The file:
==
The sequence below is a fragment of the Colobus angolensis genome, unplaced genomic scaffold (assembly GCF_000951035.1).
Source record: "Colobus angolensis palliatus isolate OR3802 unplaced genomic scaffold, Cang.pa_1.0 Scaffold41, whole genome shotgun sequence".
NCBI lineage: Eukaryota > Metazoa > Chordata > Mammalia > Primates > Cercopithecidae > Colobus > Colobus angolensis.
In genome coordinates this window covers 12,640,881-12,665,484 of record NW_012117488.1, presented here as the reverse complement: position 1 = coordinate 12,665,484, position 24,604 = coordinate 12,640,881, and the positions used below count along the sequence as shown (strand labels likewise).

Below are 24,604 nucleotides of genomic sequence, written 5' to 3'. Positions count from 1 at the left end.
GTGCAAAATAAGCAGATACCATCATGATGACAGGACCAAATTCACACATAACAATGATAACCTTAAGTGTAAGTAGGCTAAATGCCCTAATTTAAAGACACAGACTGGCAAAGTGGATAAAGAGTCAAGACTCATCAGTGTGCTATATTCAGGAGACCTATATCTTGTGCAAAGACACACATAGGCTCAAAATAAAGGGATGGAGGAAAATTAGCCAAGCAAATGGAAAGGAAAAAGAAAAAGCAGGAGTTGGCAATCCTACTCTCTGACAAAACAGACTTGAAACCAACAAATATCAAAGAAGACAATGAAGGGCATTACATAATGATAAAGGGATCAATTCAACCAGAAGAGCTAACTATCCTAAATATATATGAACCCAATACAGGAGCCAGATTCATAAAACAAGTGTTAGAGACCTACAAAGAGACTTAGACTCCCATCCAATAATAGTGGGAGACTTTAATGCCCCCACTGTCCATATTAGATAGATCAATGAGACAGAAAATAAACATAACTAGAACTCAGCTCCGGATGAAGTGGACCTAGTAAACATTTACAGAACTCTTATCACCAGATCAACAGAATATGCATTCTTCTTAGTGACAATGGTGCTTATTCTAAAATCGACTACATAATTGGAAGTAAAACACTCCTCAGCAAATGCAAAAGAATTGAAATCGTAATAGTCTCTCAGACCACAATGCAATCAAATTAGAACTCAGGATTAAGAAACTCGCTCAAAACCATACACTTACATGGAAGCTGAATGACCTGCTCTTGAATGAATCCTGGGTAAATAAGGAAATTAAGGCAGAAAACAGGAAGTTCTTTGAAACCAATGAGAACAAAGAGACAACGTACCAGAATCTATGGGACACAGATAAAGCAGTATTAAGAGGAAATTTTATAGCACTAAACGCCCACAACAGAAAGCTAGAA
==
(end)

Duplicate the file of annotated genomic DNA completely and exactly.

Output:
The sequence below is a fragment of the Colobus angolensis genome, unplaced genomic scaffold (assembly GCF_000951035.1).
Source record: "Colobus angolensis palliatus isolate OR3802 unplaced genomic scaffold, Cang.pa_1.0 Scaffold41, whole genome shotgun sequence".
NCBI lineage: Eukaryota > Metazoa > Chordata > Mammalia > Primates > Cercopithecidae > Colobus > Colobus angolensis.
In genome coordinates this window covers 12,640,881-12,665,484 of record NW_012117488.1, presented here as the reverse complement: position 1 = coordinate 12,665,484, position 24,604 = coordinate 12,640,881, and the positions used below count along the sequence as shown (strand labels likewise).

Below are 24,604 nucleotides of genomic sequence, written 5' to 3'. Positions count from 1 at the left end.
GTGCAAAATAAGCAGATACCATCATGATGACAGGACCAAATTCACACATAACAATGATAACCTTAAGTGTAAGTAGGCTAAATGCCCTAATTTAAAGACACAGACTGGCAAAGTGGATAAAGAGTCAAGACTCATCAGTGTGCTATATTCAGGAGACCTATATCTTGTGCAAAGACACACATAGGCTCAAAATAAAGGGATGGAGGAAAATTAGCCAAGCAAATGGAAAGGAAAAAGAAAAAGCAGGAGTTGGCAATCCTACTCTCTGACAAAACAGACTTGAAACCAACAAATATCAAAGAAGACAATGAAGGGCATTACATAATGATAAAGGGATCAATTCAACCAGAAGAGCTAACTATCCTAAATATATATGAACCCAATACAGGAGCCAGATTCATAAAACAAGTGTTAGAGACCTACAAAGAGACTTAGACTCCCATCCAATAATAGTGGGAGACTTTAATGCCCCCACTGTCCATATTAGATAGATCAATGAGACAGAAAATAAACATAACTAGAACTCAGCTCCGGATGAAGTGGACCTAGTAAACATTTACAGAACTCTTATCACCAGATCAACAGAATATGCATTCTTCTTAGTGACAATGGTGCTTATTCTAAAATCGACTACATAATTGGAAGTAAAACACTCCTCAGCAAATGCAAAAGAATTGAAATCGTAATAGTCTCTCAGACCACAATGCAATCAAATTAGAACTCAGGATTAAGAAACTCGCTCAAAACCATACACTTACATGGAAGCTGAATGACCTGCTCTTGAATGAATCCTGGGTAAATAAGGAAATTAAGGCAGAAAACAGGAAGTTCTTTGAAACCAATGAGAACAAAGAGACAACGTACCAGAATCTATGGGACACAGATAAAGCAGTATTAAGAGGAAATTTTATAGCACTAAACGCCCACAACAGAAAGCTAGAA